Rebuiding PC with 1 SATA and 1 IDE drive

  Jem 13:05 03 Jun 2007
Locked

I've just started my rebuild of a bust 5 yr old PC with new m/b, CPU etc.

I've purchased a larger HD which is SATA not IDE and want to use this as the main bootable drive but with the old IDE as a second drive (so I can transfer the data off it). I'm going to do a clean install of XP from CD onto the new SATA drive.

Do I need to reset the jumpers on the old IDE to tell PC its not the master (i.e. is a slave)? Not sure if this is necessary as the SATA will connect to its own socket on m/b, as will the old IDE drive. Advice I've found on this topic on web is for 2 IDE drives.

Thanks for any advice. This is a voyage of discovery!

  LABMAN 13:54 03 Jun 2007

Hi Jem,

I'm not an expert on these matters by any means but my understanding is that the master/slave only applies to two units attached to the same cable, so it should be fine to run your old hard drive as a master on the IDE conneection.

I'm not sure if this is possible but if you are running an IDE optical drive and only using one you could run them both off the same cable with the HD drive set to master and the optical drive set to slave.

Hopefully one of our more esteemed and experienced members will be help more.

  Fruit Bat /\0/\ 14:03 03 Jun 2007

Assumimg you have XP on the old drive, you do not want the machine to try and boot from the IDE drive

the SATA drive MUST be plugged into SATA port 1 to make it the Drive to install and boot from.

Installing XP on SATA drive
Once you have the drive(s) connected you are ready to start installing XP.
Master and Slave
Remember since it's serial you can only have one device per SATA port/cable so SATA drives don't have jumpers. On the Motherboard SATA1 Port is for the primary device, SATA2 port is for the secondary device etc.

SATA controller driver
Your Motherboard or SATA controller card requires a driver to work properly. Drivers may be written into BIOS, Try and see if windows CD can see the drive, if not then the SATA drivers can be located on the installation CD that came with your Motherboard or preferably, download the latest SATA controller drivers from the manufacturers site. Once you have located the drivers copy them to a formatted floppy disk. Make sure they are in the root directory i.e. not contained within any folders. If you did not get a Floppy Disk with the SATA driver included with your Motherboard you may have to make one.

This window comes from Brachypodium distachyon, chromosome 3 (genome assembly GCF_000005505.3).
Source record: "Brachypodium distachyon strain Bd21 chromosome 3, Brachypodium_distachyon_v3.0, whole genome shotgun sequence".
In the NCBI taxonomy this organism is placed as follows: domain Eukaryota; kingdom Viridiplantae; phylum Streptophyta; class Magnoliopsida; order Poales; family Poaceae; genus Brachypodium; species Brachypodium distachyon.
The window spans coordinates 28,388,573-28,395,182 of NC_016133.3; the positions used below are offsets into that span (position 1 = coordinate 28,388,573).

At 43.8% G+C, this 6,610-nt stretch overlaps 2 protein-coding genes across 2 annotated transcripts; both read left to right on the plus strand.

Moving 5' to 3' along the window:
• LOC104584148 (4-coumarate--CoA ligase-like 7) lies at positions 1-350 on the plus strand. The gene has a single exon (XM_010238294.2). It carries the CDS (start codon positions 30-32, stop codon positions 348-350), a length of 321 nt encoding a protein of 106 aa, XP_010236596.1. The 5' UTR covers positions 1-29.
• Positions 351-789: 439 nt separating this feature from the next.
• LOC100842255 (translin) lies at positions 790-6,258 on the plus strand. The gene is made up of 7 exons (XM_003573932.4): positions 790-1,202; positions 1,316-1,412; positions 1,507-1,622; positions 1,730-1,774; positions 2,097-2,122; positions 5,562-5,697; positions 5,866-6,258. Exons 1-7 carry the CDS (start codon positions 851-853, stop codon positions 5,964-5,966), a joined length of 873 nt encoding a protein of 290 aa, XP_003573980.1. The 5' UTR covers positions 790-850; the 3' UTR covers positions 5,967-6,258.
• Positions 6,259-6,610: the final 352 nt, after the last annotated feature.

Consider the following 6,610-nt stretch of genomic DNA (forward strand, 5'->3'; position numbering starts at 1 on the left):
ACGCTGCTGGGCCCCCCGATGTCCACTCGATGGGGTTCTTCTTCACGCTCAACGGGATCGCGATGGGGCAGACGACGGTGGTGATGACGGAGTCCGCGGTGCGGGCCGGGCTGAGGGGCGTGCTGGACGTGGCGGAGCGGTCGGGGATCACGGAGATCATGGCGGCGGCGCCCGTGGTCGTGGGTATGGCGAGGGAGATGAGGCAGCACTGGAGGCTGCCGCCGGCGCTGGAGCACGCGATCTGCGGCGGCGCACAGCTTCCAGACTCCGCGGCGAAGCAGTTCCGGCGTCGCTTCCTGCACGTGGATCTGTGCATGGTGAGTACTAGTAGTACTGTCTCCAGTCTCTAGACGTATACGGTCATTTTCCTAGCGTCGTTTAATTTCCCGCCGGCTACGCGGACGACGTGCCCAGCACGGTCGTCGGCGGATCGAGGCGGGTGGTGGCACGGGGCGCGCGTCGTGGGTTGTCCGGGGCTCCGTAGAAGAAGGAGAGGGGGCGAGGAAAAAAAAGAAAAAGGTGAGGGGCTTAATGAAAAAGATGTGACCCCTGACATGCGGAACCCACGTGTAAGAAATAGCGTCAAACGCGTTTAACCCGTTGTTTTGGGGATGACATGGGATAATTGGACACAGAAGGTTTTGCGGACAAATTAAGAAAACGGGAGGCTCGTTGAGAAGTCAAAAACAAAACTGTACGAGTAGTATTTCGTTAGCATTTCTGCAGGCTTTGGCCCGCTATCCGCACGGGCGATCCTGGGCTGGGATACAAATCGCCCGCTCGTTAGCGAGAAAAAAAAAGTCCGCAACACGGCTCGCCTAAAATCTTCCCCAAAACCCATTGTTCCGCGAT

BIOS settings
When you turn on the PC hit the Delete key when prompted and you will enter the BIOS (Basic Input Output System). Here you set the first boot device to be the CDROM drive, the option is usually found under the Advanced Options section but this depends on your BIOS and you may have to look around for it. Once you have done this save and exit.

Installing the SATA controller driver
Once you have set the PC to boot from the CD make sure the XP CD is in the CD drive and start the installation as per usual. Within the first minute or so of the installation Windows will prompt you to press F6 to install RAID or SCSI drivers, do this. Windows will continue to install then ask you to locate the driver. now with the floppy disk created earlier in drive A: select the driver and hit Enter.
With the SATA drivers installed you can now continue the Windows installation as usual.

BIOS settings revisited
Once Windows has finished installing you will need to make sure the PC is set to boot from the SATA drive. To do this make the first boot device SATA if the option is available. If not you have two options: HD0 - If there are no IDE HDs present, or SCSI if you do plan on running an IDE HD as a secondary device.

  Jem 16:23 03 Jun 2007

Thanks for the quick responses.

Fruitbat: understand your advice about connecting the new SATA drive to make it the first boot device but what if anything do I do with the old IDE drive's jumpers - leave as master or set to slave?

Also new question:

My (Evesham) AT case appears to use non-standard height standoffs. They are about 3/8" (9mm) high - seemingly becasue they are screwed into a slight stamped out depression in the m/b mounting plate. I cannot find any source of this length screws and my new m/b is slightly wider and needs 9 supports - against the 6 used by the old board.

I have bought some standard height 1/4" (6mm) standoffs from Maplin which do give clearance over the mounting plate (just not quite as much).

Should I go ahead with these slightly shorter standoffs (so allowing maximum support to m/b) or make do with using the original 6 but rearranged to spread the load as best I can?

  Fruit Bat /\0/\ 16:32 03 Jun 2007

set IDE HDD as slave on secondary IDE cable
Put your DVD as master on primary IDE cable.

6mm stand offs will be fine, just dont leave any screws under the board ;0)

  Jem 16:56 03 Jun 2007

Thanks Fruitbat. Here goes!

  Jem 17:40 03 Jun 2007

Unfortunately the slightly shorter standoffs mean the I/O sockets on the m/b don't quite align with the new I/O screen in the side of the case.

I'll have to think again - maybe 6 supports will do?

  Jem 20:01 03 Jun 2007

Latest thought is it's probably simplest to get anew case with a set of fitting screws.

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